The most populous city in Australia is eager to become a world leader in environmental action. Sydney, Australia has created a city program, “Sustainable Sydney 2030,” that aims to improve living, improve the environment, build a thriving economy, support art and culture, and get people connected within the community and the world. It has big goals and too many to name, but the strong commitment from city leaders and community members has made the 2030 program into a success only five years over. Here are some of the ways Sydney’s 2030 program has already benefited the environment and looks to improve the city’s conditions well before the deadline.
One of the biggest priorities of Sustainable Sydney 2030 is reducing its greenhouse gas emissions. The city has set the ambitious goal of reducing its emissions by 70% from its levels in 2006. Its $18 million investment into this objective has put Sydney well on its way to reaching this goal, as it is set to halve its emissions by 2012. The installation of 1,200 solar parking meters has saved 1.4 tons of greenhouse gases per year, and energy-efficient LED street lights will improve energy efficiency by 50 percent. The city already has $12 million set aside for further investment in renewable energy for the next 5 years.
Electricity and infrastructure
At the start of the program, coal-powered electricity was responsible for 80% of the city’s greenhouse gas emissions. To lower this figure, Sydney has implemented a trigeneration energy network so it can create low carbon electricity, heating, and cooling to buildings in the central business district. It has begun installing photovoltaic solar panels on City buildings as well as solar water heating, and it has formed the Sydney Better Buildings Partnership with its major landlords to reduce carbon emissions, energy and water use, and waste in 60% of the city’s commercial office space.
The population of Sydney creates 40,000 tons of waste each year. Thanks to the 2030 program, all of this waste is now collected and diverted into alternative waste treatment facilities for recycling, where up to 70% of it can be recycled or used for energy generation or high-grade compost. Renewable gases are also collected at these treatment facilities for further use in the city’s new energy systems.
Water conservation and reuse
The 2030 program seeks to reduce the city’s water use by 25% from 2006 levels and provide half of the water supply from a city-wide recycled water network. To date, 49 water harvesting and recycling systems have already been built, and enough water has been saved to fill 142 Olympic swimming pools. According to the city’s research, only 10% of the city’s water of drinking quality is drunk or used for cooking purposes. In light of this, the city moved to reduce other uses of this water supply and distribute from its water recycling network a water supply for non-drinking purposes such as toilets, air conditioning, irrigation, and other purposes.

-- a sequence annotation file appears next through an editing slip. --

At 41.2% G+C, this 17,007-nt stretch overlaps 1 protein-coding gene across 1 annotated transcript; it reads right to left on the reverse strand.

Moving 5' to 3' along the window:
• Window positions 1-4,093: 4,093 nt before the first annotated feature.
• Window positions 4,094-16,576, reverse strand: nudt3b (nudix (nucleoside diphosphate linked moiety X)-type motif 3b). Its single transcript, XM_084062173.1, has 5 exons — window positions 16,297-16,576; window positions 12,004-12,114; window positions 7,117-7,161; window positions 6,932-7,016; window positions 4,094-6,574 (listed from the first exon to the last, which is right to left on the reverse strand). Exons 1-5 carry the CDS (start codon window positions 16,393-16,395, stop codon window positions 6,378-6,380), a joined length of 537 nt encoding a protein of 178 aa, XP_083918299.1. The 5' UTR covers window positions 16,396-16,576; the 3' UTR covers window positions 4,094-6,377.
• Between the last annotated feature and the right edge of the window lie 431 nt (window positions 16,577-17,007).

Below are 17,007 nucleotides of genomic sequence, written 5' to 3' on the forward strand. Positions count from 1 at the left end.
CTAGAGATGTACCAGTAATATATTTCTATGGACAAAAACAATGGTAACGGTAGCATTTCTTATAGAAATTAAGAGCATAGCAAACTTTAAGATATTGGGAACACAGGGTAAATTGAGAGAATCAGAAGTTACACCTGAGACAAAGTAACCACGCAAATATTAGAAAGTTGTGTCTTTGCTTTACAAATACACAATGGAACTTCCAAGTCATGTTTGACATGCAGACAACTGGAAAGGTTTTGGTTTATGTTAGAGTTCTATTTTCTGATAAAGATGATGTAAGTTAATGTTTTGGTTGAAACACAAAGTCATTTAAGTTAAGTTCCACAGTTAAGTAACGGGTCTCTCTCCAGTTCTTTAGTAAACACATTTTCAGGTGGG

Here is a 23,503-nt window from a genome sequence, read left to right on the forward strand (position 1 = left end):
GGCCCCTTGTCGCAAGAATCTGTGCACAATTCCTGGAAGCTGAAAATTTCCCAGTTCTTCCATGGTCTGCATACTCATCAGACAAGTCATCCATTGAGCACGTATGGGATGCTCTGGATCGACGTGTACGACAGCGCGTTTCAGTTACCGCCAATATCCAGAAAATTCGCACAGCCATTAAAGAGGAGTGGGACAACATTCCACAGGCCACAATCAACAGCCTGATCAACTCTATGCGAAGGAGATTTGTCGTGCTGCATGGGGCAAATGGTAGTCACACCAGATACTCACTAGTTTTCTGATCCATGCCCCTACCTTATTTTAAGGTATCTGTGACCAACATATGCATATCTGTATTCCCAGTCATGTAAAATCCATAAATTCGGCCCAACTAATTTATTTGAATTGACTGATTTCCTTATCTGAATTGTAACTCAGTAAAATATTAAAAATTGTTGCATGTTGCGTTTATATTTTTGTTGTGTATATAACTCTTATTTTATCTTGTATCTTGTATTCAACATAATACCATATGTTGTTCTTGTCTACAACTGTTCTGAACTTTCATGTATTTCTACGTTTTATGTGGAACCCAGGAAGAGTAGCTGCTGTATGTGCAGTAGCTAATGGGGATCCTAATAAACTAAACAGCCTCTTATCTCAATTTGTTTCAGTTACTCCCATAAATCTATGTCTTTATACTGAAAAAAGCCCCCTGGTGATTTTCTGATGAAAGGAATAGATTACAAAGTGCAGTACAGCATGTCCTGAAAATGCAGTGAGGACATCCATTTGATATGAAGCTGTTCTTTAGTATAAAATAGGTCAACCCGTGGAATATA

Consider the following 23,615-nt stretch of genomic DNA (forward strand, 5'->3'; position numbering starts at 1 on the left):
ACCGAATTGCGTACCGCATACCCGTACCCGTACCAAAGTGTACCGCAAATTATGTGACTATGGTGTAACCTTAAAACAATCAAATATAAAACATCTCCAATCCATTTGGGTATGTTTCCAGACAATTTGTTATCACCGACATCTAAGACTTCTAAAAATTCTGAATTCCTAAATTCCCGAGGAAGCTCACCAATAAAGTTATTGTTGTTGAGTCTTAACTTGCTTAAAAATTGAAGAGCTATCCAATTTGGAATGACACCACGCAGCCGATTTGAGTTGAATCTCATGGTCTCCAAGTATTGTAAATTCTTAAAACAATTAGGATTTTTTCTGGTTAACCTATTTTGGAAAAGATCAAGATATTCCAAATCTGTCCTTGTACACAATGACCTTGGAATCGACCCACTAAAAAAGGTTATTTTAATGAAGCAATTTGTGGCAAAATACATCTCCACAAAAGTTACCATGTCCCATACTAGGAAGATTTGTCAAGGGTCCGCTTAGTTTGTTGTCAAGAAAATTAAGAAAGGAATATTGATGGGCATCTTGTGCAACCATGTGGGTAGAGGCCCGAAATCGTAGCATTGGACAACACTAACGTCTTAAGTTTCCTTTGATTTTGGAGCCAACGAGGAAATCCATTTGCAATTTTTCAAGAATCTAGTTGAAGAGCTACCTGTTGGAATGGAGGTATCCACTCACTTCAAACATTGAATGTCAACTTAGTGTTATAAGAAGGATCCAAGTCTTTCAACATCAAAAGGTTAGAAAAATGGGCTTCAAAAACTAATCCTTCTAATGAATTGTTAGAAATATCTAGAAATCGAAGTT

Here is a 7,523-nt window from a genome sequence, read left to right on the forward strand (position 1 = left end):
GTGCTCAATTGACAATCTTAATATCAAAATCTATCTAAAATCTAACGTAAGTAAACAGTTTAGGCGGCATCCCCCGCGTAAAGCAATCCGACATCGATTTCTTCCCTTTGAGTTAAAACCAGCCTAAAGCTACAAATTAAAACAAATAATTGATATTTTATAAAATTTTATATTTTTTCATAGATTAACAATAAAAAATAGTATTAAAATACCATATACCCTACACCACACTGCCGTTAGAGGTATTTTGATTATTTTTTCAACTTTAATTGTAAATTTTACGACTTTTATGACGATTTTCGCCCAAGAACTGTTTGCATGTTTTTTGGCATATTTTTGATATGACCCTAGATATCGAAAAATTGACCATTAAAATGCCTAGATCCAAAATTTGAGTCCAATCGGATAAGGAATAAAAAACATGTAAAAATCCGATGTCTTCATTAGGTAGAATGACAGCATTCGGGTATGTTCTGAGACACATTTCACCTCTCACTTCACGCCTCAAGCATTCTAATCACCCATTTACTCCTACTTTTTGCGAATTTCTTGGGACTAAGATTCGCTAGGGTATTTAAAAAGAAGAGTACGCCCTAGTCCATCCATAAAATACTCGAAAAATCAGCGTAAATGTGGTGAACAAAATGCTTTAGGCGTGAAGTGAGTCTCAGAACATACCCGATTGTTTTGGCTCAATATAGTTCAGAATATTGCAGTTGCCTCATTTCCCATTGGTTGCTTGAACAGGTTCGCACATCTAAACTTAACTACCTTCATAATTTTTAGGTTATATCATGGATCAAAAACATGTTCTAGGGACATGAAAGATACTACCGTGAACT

To make Sydney a more attractive and enjoyable city, its program aims to increase its green space so that it has 24 square meters per resident. It also plans to increase its urban canopy by 50% and plant 20,000 new trees. There have been 30 rainwater tanks installed thus far to provide water for the city’s green spaces, and its plan to use raingardens should reduce pollutants by 50% in waterways while also introducing stormwater harvesting.
Widespread public transportation is a major goal in Sydney, and its popularity happens to be growing while transit by car is lessening. Light rail and buses are becoming more widely used as well as car sharing and zero-emissions bicycling and walking. In fact, Sydney is making citywide efforts to encourage bicycling with its goal of 10% of all trips being made by bicycle by 2016. Apparently it’s working, because the most recent year has shown transportation by bicycle to increase by up to 60% at peak travel hours. Bicycle routes are being upgraded and extended to connect major destinations and areas beyond the city.
The city of Sydney set out with a mission and it has become a reality in change for environmental sustainability. There were several goals for this project: stabilizing emissions, reducing use and demands for energy, water, and wasteful resources, ensured energy security, and the ability to cope with rising sea levels and increased flooding. To make this happen, the city leaders began the program and got the community involved. Initial consultation involved more than 12,000 people, major community workshops, public exhibitions, and forums with indigenous communities. The city currently holds 50 public conversations per year and continues consultations with residents and business owners regarding any issues with the objectives. The program has found success because the whole city is not only involved, but they area also willing and motivated to make their city sustainable and successful.
Sydney, Australia is setting a worldwide example for sustainable innovations and environmental awareness. Its program has already found success in its vision to be “Green, Global, and Connected.” It has become green by lessening its impacts on the environment and increasing green spaces and vegetation. It has become global with its growing economy, global knowledge exchange, and its open-minded, global outlook and attitude. It has become connected by getting the people involved, creating a sense of belonging, well-being, and equality, and by making an accessible city that encourages communication between its government and its people. Sydney is at the forefront of sustainability efforts worldwide, and it makes a great place to visit during a lifetime.